Trade secrets constitute an important part of a company’s IP portfolio and they are generally any practice or process not known outside of the company. Specifically, for a practice or process of a company to be considered a trade secret it must fulfill three criteria: (1) it must be secret (2) it must provide an actual or potential economic advantage for the company (3) it must be actively protected (i.e. the company must exercise reasonable measures to maintain it as a secret).
Some examples of trade-secret include scientific processes, formulas, product blueprints, algorithms, raw or processed data, software, manufacturing processes, customer lists, financial information, market research studies, internal costing and pricing information, etc.
Trade secret asset management
Trade secret asset management is about the policies and procedures, processes and systems, education and governance defined and taken into use to help manage such assets. Simply deciding to keep something secret is not sufficient.
Many companies tend to ignore trade secrets for a variety of reasons. Some companies simply lack a good understanding and appreciation of this form of IP. Some argue that because they are not a registered form of IP, that they are somehow less important. Some feel uncomfortable dealing with trade secrets as the management of such assets poses some unique challenges. Some will say that all their IP processes and systems are geared to only handling registered forms of IP, and trade secrets disrupt things.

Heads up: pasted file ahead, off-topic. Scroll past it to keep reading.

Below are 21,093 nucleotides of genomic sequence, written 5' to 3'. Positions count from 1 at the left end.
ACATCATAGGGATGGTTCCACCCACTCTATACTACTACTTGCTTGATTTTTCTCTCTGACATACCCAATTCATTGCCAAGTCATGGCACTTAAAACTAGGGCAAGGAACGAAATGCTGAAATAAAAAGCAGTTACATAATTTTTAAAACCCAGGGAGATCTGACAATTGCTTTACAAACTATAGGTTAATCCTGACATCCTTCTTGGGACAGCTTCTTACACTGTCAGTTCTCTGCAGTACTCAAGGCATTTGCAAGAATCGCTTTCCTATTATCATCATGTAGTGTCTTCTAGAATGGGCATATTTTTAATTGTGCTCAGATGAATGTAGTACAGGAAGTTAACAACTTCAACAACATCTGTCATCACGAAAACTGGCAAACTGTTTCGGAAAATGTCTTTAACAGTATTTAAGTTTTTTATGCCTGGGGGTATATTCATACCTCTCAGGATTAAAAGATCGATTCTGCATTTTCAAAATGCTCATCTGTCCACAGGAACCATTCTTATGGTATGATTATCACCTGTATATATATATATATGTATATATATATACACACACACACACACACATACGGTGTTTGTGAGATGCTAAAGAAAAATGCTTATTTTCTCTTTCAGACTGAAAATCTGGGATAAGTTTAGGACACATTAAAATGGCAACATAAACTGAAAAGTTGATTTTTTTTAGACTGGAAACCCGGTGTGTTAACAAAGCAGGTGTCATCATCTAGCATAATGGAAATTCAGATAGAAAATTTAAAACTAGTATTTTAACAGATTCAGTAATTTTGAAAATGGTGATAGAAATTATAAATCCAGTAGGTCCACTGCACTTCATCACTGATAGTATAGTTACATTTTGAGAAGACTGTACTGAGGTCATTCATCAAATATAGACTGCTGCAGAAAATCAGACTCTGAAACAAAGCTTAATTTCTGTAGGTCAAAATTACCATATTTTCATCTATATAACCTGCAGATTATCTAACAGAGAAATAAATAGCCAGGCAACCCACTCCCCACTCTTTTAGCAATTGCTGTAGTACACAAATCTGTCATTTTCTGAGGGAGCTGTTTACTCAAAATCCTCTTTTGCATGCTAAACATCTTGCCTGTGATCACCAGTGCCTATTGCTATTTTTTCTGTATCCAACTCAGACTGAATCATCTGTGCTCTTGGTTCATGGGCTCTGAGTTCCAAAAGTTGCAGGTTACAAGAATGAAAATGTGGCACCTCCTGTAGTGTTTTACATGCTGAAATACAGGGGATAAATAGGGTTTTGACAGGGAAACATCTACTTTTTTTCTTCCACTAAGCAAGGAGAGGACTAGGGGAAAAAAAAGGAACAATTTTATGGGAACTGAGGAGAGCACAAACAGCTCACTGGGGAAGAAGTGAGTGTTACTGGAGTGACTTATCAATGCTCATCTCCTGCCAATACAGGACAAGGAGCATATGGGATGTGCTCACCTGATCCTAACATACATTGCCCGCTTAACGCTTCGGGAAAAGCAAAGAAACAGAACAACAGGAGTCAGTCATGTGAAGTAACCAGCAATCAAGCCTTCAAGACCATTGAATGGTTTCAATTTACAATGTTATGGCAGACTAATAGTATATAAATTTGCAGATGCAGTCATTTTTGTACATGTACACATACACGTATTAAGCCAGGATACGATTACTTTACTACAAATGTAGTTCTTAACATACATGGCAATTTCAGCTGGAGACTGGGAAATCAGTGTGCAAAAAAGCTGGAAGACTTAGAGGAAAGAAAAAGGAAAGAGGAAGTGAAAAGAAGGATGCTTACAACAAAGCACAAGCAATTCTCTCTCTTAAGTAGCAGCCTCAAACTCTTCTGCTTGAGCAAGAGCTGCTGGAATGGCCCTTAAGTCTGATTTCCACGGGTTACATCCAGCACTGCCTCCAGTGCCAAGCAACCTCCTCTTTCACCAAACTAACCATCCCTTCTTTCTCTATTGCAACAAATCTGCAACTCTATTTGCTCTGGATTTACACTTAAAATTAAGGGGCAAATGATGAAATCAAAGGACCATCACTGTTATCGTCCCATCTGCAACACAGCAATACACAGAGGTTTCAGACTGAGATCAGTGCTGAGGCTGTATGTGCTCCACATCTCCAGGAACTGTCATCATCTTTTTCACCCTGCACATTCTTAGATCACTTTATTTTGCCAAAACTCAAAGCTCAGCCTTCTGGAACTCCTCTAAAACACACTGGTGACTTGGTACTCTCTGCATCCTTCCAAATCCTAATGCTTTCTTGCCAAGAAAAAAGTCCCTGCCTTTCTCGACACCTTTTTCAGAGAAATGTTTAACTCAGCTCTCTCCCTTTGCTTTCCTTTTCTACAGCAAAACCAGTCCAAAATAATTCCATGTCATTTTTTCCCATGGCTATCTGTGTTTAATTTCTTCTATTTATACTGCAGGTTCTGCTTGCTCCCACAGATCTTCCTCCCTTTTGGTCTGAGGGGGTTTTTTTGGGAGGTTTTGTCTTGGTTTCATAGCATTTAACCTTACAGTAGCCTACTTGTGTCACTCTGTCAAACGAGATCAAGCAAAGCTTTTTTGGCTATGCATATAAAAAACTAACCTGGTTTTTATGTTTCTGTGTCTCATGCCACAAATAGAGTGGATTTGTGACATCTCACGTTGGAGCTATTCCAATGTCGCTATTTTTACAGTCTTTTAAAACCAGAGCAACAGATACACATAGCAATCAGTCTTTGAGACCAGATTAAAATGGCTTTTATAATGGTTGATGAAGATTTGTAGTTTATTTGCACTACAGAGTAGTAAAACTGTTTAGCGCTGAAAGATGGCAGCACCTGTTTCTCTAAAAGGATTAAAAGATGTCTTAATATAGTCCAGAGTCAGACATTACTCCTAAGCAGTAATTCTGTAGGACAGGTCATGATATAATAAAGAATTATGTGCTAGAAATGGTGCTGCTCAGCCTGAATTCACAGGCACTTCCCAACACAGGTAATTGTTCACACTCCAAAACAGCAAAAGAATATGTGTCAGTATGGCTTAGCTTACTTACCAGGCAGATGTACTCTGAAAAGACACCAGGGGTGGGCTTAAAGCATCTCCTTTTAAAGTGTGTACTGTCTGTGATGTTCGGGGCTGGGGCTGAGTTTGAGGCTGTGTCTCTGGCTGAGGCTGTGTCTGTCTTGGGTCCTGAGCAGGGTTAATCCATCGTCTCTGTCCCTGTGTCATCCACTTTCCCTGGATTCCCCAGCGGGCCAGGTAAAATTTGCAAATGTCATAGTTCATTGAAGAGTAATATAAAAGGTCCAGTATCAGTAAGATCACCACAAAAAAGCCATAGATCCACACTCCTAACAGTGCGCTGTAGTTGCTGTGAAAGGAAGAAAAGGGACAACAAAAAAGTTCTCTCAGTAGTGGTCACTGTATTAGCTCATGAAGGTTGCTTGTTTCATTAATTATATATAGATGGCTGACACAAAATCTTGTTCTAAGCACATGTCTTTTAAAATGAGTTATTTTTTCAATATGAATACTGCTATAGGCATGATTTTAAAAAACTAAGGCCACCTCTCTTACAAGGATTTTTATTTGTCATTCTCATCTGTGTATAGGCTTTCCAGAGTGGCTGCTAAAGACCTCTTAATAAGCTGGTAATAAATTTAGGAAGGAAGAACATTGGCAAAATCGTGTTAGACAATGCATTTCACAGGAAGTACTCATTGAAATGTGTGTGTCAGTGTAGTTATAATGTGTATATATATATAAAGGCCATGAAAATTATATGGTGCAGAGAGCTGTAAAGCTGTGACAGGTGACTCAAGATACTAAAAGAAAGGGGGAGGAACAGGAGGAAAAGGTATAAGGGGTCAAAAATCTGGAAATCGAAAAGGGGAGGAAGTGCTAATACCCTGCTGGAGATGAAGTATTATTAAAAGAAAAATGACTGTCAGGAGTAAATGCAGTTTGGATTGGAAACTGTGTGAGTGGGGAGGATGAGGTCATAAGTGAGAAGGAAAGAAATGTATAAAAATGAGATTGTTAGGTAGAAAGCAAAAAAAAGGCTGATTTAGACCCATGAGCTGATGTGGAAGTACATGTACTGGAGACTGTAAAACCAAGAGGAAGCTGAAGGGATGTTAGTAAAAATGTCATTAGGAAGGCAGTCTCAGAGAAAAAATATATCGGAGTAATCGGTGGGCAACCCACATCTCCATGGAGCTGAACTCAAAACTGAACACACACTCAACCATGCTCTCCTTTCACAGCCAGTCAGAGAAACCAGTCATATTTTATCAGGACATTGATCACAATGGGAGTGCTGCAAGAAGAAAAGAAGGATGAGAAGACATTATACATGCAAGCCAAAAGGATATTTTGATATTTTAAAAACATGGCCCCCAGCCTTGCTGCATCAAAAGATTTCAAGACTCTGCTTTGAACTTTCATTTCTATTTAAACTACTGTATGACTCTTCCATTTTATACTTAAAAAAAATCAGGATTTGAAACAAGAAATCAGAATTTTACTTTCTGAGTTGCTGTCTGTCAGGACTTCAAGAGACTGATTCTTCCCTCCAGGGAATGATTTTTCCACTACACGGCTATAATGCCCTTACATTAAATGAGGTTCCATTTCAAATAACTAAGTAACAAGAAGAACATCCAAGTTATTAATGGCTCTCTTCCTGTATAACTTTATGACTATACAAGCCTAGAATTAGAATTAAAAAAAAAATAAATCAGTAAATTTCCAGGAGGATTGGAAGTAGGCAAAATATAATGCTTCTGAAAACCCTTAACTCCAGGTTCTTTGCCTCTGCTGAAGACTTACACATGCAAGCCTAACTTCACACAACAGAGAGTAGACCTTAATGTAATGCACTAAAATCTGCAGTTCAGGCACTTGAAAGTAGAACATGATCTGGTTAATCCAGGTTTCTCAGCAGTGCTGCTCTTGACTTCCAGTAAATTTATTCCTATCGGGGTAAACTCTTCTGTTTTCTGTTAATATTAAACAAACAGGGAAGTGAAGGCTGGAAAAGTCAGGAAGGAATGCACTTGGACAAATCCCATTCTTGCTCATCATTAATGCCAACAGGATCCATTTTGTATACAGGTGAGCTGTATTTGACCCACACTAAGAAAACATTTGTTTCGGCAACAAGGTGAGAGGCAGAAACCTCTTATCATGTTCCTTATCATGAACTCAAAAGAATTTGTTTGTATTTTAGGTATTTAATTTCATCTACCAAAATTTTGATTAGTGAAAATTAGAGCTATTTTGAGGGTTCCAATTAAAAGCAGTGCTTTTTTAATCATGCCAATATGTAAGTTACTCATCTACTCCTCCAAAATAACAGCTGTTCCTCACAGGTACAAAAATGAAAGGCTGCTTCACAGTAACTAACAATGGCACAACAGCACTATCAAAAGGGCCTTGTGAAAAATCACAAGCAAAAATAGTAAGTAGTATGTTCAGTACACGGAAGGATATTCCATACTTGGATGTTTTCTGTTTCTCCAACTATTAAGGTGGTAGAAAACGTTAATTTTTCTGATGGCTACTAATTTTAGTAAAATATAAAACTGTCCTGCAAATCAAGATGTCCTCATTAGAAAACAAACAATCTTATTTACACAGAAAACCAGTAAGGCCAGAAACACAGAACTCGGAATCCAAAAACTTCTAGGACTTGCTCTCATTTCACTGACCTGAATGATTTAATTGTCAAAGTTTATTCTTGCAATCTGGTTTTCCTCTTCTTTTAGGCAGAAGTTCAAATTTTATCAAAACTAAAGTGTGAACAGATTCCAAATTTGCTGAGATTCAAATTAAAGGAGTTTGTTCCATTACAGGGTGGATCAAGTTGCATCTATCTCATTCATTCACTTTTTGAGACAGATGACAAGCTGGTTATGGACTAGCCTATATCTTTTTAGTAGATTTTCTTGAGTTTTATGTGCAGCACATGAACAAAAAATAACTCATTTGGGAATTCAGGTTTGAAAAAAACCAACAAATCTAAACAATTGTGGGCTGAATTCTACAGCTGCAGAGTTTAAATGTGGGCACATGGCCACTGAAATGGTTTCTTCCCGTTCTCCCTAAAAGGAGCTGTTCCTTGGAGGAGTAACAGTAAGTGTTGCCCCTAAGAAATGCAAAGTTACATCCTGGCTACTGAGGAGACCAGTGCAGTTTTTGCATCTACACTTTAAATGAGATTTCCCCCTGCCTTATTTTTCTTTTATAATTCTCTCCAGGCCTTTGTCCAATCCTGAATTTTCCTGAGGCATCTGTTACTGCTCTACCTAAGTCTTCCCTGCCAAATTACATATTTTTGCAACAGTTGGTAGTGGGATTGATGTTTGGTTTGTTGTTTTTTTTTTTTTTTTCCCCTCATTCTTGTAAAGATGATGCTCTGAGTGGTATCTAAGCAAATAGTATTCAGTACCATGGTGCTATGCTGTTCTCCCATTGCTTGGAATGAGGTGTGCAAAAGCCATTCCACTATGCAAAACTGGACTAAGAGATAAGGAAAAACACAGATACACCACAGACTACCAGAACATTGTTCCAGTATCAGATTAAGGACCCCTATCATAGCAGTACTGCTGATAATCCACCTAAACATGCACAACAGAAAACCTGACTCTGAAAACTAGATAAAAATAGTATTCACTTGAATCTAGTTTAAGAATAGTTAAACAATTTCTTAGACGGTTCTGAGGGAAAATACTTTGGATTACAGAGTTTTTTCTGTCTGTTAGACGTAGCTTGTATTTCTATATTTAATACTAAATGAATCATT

Why Some Take it Seriously
Trade secrets are an important part of any IP portfolio. It is no exaggeration to say that virtually every business possesses trade secrets, regardless of the size of the business or the industry sector in which it operates.
Trade secrets are an important, but oftentimes an invisible component of a company’s IP portfolio of assets. However, trade secrets can also be the crown jewels within the portfolio.
A few companies understand this and therefore take trade secrets and trade secret asset management seriously.
Interestingly, the trigger as to why a company first decides to take it seriously can vary greatly.
- The theft of trade secrets by employees
- The theft of trade secrets by entities in the ecosystem (e.g. suppliers, customers, etc.)
- The theft of trade secrets by competitors
- The theft of trade secrets by cybercriminals
- Merger & acquisition activities that may impact some trade secrets of the organization
- Joint venture activities that may impact some trade secrets of the organization
- Investment and being asked about trade secret asset management by potential investors
- Corporate governance considerations
- A company’s IP out-licensing program
- For tax efficiency reasons
- Tax compliance (e.g. intergroup licenses and transfer pricing)
- Companies embracing open innovation and wanting to balance openness and secrecy
- The sharing trade secrets with others (e.g. collaboration partners)
- Being entrusted with the trade secrets of others
- Undocumented employee know-how and such assets potentially walking out the door
- The fiduciary duty of Director’s & Officers when it comes to trade secrets
- For corporate insurance considerations (e.g. trade secret insurance)
- The recruiting of new employees oftentimes from competitors
- The fear of contamination
- Some IP Management Standards emerging (e.g. ISO 56005, DIN 77006)
- Accidental disclosure
- Trade secret asset management linked to corporate audits or assessments by others (e.g. clients)
- Companies wanting to avail of prior user rights (i.e. possible shielding against patent infringement)
Not Just Theft
Yes, trade secret theft is one reason why companies decide that they need to take trade secrets and trade secret asset management seriously. But most interestingly, is not the only reason.
Donal O’Connell, IPEG consultant and managing director Chawton Innovation Services Ltd